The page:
Free­dom ver­sus Lib­erty

Es­cap­ing the city puts our Op­tima in a good light

Wheels (Australia) - - Our Garage - JAMES WHITBOURN

EASTER brought the op­por­tu­nity to use the Op­tima in the way that its GT badge and spa­cious rear seat sug­gest it is in­tended – as a fam­ily tourer.

The de­ci­sion to take the Kia to Nan’s in Katoomba in­stead of our fam­ily wagon, a 2004 Subaru Lib­erty GT, was pretty easy. The Subaru is none too eco­nom­i­cal, even on the high­way, and with 165,000km on the clock it doesn’t ride bril­liantly – even, an­noy­ingly, af­ter I had four new dampers fit­ted last year. I had lit­tle doubt the Kia would be more eco­nom­i­cal and com­fort­able.

Be­ing a wagon, the Subaru has more cargo space, and it’s more eas­ily ac­ces­si­ble, but this trip would pro­vide a good test for the Kia’s boot. I think the Lib­erty is marginally more fun, but that wouldn’t be a fac­tor on a dou­ble-de­mer­its week­end. Putting the Op­tima to the oblig­a­tory wife-and-kids test would be more in­ter­est­ing.

Pre­par­ing to head off, the 510-litre boot swal­lowed every­thing we needed to take, and there was plenty. In­built top tether hooks made it easy to in­stall Grace’s booster and Lucy’s child seat, and the roll-up mesh win­dow shades would prove to be handy, as would the cen­tre arm­rest (with twin cuphold­ers) for hold­ing toys and things.

Five min­utes of fid­dling with pref­er­ences paid off and for 100km there was peace, with no com­plaints from the girls. Even when lit­tle Lucy cracked it, the prob­lem was not Kia-re­lated. We were sup­ply­ing snacks, just not of the re­quired qual­ity or quan­tity, ap­par­ently. A stop to play at a park and a choco­late egg fixed it.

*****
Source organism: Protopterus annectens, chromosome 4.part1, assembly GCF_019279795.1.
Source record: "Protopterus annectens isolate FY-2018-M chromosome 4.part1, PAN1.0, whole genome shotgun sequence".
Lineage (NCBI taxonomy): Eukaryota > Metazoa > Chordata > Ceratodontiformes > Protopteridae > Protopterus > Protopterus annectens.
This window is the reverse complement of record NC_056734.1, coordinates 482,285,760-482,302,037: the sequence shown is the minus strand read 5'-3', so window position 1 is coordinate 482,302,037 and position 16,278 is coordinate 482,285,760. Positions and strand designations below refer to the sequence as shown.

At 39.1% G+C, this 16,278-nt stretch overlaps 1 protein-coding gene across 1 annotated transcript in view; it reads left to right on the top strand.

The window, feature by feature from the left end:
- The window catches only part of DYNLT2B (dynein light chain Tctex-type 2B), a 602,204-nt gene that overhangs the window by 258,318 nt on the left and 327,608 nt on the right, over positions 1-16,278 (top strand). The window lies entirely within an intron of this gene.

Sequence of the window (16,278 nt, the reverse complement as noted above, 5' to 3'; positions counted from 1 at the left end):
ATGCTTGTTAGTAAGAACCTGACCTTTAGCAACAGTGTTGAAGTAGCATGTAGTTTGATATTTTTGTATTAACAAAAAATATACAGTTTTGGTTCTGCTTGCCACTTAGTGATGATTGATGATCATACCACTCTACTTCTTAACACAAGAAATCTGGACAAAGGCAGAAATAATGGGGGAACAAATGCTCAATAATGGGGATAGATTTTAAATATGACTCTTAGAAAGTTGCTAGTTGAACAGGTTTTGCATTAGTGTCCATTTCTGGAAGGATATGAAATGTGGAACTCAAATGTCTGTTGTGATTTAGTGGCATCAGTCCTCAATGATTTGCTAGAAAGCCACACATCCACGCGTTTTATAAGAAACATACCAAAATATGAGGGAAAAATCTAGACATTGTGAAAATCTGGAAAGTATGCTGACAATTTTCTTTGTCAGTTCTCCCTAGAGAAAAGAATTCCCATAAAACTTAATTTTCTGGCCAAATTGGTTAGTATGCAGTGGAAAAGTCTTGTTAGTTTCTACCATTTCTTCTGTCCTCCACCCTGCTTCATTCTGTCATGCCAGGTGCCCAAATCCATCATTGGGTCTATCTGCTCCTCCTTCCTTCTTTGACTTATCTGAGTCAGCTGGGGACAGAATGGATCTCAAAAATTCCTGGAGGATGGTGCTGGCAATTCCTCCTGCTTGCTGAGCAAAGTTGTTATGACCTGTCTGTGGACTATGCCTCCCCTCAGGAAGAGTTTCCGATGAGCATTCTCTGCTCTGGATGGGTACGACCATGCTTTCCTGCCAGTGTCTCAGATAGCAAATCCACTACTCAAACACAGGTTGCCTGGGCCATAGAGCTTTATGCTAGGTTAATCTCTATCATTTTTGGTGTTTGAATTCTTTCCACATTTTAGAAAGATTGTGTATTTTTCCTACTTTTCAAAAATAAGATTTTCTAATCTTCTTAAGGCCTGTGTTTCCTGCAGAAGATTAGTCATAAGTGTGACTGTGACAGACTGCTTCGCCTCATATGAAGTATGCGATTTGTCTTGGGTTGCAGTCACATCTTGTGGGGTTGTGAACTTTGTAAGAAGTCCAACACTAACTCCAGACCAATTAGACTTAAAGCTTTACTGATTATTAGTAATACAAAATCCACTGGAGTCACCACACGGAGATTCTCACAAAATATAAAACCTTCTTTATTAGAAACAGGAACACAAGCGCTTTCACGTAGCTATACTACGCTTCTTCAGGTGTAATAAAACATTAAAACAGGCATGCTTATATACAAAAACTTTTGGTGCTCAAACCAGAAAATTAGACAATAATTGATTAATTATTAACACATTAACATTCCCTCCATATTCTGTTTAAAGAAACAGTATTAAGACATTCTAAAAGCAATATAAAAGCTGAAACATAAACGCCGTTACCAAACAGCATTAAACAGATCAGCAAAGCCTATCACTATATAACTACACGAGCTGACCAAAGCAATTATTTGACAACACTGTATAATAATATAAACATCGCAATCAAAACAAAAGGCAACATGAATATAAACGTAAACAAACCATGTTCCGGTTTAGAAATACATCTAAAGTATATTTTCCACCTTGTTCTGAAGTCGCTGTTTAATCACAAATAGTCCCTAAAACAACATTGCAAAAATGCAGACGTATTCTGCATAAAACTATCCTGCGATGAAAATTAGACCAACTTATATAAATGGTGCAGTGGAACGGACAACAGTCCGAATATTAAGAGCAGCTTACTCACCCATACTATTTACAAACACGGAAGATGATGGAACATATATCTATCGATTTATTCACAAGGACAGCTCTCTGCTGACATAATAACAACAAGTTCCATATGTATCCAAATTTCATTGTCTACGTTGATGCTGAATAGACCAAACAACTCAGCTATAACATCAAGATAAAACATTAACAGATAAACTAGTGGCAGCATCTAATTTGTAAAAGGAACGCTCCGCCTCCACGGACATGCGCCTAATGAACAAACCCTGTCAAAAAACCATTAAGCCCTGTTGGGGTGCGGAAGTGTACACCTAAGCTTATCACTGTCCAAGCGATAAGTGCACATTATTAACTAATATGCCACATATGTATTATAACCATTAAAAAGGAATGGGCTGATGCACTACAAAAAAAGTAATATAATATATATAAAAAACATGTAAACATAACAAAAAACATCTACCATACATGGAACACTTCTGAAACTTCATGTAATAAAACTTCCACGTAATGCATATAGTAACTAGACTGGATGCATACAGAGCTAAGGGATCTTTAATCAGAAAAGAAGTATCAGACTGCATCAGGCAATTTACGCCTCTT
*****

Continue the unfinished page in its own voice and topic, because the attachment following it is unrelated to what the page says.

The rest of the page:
On re­sump­tion, as the trip com­puter fuel av­er­age con­tin­ued to tum­ble from ur­ban highs near 15L/100km, I was en­joy­ing the drive. The GT rides with the ex­pected level of com­fort and shuts out tyre and sus­pen­sion noise well, though the den­sity of hol­i­day­go­ers on the road limited any as­sess­ment of the dy­nam­ics or the en­gine’s up­per reaches.

The Kia’s var­i­ous driver as­sis­tance sys­tems work largely un­ob­tru­sively, other than the radar cruise con­trol. While do­ing as it should and re­duc­ing speed to main­tain the gap to the car ahead, I ac­tu­ally wanted to over­take a L-plater do­ing 80km/h, not slot in be­hind him. And I could have done with­out au­to­matic brak­ing when I knew the car ahead was about to exit the mo­tor­way, but the sys­tem didn’t.

Do­ing the re­verse trip with a full tank and five up (Nan joined us) sealed the Kia’s cre­den­tials as a de­cent and ef­fi­cient fam­ily tourer, with coun­try fig­ures in the high fives; the old Lib­erty would be in the sev­ens.

BET­TER WITH AGE I parked near a pre­vi­ous-gen Op­tima (above) the other day; it’s def­i­nitely bet­ter look­ing than the new one

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